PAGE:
Most of these abstract pieces by Heiner Stadler were originally recorded and released back in the 1970s. Stadler doesn't play on them, leaving that task to some of the finest avant-garde jazzers. The "Jazz Alchemy" suite, in six parts, is performed by trumpeter Charles McGhee, bassist Richard Davis, and drummer Brian Brake. "Three Problems," a single composition presented in five different versions, is played twice by the duo of bassist Reggie Workman and pianist Marilyn Crispell and three times by the solo pianist Joshua Pierce. (The duo pieces were recorded in 1988.)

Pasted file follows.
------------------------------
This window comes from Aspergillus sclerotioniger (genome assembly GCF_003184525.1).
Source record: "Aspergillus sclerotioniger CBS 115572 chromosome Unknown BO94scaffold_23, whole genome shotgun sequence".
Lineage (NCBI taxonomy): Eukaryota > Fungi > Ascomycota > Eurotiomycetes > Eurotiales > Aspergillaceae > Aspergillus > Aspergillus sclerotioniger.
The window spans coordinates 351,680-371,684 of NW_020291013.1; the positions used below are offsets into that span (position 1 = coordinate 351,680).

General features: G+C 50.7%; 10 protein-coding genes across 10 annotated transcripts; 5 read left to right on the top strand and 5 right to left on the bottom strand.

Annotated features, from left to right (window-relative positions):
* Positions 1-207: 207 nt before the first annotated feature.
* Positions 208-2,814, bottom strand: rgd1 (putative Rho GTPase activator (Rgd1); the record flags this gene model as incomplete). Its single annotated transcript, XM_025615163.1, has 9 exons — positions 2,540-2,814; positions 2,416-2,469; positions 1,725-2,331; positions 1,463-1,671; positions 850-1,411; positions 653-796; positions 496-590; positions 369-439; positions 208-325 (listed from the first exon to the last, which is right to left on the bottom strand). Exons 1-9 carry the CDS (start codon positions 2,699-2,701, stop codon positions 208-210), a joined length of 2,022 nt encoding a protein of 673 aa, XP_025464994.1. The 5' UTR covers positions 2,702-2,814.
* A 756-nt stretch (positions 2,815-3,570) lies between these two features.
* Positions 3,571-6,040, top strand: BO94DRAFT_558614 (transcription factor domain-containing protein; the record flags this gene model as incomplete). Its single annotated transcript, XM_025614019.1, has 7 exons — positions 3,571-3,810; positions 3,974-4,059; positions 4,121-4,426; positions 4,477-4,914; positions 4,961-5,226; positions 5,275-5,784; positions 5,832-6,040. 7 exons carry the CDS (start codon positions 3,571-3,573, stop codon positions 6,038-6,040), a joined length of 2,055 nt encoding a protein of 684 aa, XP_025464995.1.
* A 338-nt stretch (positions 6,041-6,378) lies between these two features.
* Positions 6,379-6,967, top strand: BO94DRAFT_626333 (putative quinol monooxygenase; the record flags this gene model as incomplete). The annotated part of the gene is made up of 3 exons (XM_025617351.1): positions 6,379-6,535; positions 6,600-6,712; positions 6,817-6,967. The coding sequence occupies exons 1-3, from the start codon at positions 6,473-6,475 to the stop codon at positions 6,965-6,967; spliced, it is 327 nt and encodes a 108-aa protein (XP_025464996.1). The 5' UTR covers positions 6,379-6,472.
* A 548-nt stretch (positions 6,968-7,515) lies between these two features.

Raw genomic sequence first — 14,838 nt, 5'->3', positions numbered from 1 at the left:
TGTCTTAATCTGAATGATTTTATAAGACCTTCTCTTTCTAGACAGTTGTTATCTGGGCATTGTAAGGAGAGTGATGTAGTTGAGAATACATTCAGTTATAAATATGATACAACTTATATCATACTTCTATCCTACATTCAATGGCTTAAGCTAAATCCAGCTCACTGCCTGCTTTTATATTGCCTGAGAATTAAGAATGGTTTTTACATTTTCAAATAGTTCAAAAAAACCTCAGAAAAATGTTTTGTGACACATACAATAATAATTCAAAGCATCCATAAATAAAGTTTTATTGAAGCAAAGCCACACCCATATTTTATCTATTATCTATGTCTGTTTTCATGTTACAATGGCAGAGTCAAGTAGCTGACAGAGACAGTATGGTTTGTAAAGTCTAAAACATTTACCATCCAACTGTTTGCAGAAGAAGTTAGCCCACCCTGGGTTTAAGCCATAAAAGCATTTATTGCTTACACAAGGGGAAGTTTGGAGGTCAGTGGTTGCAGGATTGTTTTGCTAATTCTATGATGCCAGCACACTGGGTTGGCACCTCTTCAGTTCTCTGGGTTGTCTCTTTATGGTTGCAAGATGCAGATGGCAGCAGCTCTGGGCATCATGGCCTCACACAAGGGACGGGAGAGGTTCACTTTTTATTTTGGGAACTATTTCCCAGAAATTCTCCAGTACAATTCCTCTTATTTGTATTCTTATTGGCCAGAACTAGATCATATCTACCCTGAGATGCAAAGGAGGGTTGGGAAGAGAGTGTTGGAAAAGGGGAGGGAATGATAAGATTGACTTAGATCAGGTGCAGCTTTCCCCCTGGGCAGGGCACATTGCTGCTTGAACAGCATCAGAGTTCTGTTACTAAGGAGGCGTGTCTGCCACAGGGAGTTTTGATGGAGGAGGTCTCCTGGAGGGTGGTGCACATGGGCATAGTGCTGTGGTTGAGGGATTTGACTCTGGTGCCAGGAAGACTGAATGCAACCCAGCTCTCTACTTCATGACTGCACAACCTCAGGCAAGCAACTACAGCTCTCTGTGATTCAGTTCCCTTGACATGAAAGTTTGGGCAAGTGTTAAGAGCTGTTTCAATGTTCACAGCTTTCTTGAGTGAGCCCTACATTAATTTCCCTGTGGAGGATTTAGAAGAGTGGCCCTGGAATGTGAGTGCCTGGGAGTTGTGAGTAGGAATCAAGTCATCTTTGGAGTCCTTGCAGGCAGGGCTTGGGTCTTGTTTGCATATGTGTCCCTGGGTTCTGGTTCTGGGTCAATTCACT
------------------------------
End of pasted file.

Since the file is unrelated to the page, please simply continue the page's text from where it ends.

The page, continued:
For the purpose of this CD reissue, Stadler combines "Jazz Alchemy" and "Three Problems" to form a sort of meta-suite. Devoid of harmonic structure, the music is an encounter between free jazz and serialist composition. It's all rather ingenious: the changing ensemble formats, the two works telescoped together, and the subtle intervallic relationships that Stadler uses as a basis for each movement. There's a point, however, where Stadler's ingenuity ends and that of the players begins. These instrumental masters of the avant-garde are the real attraction here. The weighty low-end ruminations of the bassists, Davis and Workman, are particularly sagacious.